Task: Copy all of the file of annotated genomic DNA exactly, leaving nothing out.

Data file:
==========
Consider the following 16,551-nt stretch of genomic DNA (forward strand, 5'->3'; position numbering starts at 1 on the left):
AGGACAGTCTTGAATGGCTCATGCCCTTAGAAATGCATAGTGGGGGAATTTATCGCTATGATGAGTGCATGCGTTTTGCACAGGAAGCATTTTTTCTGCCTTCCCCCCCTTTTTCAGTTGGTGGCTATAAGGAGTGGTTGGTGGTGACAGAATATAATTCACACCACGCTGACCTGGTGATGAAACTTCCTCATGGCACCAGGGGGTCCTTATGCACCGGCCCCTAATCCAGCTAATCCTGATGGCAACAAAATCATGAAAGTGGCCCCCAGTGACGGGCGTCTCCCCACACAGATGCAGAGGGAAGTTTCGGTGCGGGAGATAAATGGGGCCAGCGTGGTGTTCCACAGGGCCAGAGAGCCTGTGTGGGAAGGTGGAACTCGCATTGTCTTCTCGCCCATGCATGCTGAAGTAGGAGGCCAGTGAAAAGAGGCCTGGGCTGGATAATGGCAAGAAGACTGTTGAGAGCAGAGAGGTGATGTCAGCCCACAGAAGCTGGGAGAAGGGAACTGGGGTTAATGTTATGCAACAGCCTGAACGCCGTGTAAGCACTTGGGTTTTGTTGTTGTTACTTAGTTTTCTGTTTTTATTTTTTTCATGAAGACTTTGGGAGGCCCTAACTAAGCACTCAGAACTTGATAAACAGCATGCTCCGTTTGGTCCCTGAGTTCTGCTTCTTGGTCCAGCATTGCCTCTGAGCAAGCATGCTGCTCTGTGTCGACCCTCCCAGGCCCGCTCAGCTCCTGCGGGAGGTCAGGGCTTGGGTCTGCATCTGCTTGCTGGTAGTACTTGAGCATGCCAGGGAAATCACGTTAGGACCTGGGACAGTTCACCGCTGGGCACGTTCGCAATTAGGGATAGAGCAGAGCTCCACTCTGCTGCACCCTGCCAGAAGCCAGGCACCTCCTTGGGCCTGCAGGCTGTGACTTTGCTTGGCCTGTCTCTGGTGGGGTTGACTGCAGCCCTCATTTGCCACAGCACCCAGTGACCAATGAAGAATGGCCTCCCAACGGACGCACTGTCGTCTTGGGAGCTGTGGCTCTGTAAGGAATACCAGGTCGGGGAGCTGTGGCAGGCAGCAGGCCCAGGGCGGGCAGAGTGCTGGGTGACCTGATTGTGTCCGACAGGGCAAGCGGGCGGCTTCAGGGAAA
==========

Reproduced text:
Consider the following 16,551-nt stretch of genomic DNA (forward strand, 5'->3'; position numbering starts at 1 on the left):
AGGACAGTCTTGAATGGCTCATGCCCTTAGAAATGCATAGTGGGGGAATTTATCGCTATGATGAGTGCATGCGTTTTGCACAGGAAGCATTTTTTCTGCCTTCCCCCCCTTTTTCAGTTGGTGGCTATAAGGAGTGGTTGGTGGTGACAGAATATAATTCACACCACGCTGACCTGGTGATGAAACTTCCTCATGGCACCAGGGGGTCCTTATGCACCGGCCCCTAATCCAGCTAATCCTGATGGCAACAAAATCATGAAAGTGGCCCCCAGTGACGGGCGTCTCCCCACACAGATGCAGAGGGAAGTTTCGGTGCGGGAGATAAATGGGGCCAGCGTGGTGTTCCACAGGGCCAGAGAGCCTGTGTGGGAAGGTGGAACTCGCATTGTCTTCTCGCCCATGCATGCTGAAGTAGGAGGCCAGTGAAAAGAGGCCTGGGCTGGATAATGGCAAGAAGACTGTTGAGAGCAGAGAGGTGATGTCAGCCCACAGAAGCTGGGAGAAGGGAACTGGGGTTAATGTTATGCAACAGCCTGAACGCCGTGTAAGCACTTGGGTTTTGTTGTTGTTACTTAGTTTTCTGTTTTTATTTTTTTCATGAAGACTTTGGGAGGCCCTAACTAAGCACTCAGAACTTGATAAACAGCATGCTCCGTTTGGTCCCTGAGTTCTGCTTCTTGGTCCAGCATTGCCTCTGAGCAAGCATGCTGCTCTGTGTCGACCCTCCCAGGCCCGCTCAGCTCCTGCGGGAGGTCAGGGCTTGGGTCTGCATCTGCTTGCTGGTAGTACTTGAGCATGCCAGGGAAATCACGTTAGGACCTGGGACAGTTCACCGCTGGGCACGTTCGCAATTAGGGATAGAGCAGAGCTCCACTCTGCTGCACCCTGCCAGAAGCCAGGCACCTCCTTGGGCCTGCAGGCTGTGACTTTGCTTGGCCTGTCTCTGGTGGGGTTGACTGCAGCCCTCATTTGCCACAGCACCCAGTGACCAATGAAGAATGGCCTCCCAACGGACGCACTGTCGTCTTGGGAGCTGTGGCTCTGTAAGGAATACCAGGTCGGGGAGCTGTGGCAGGCAGCAGGCCCAGGGCGGGCAGAGTGCTGGGTGACCTGATTGTGTCCGACAGGGCAAGCGGGCGGCTTCAGGGAAA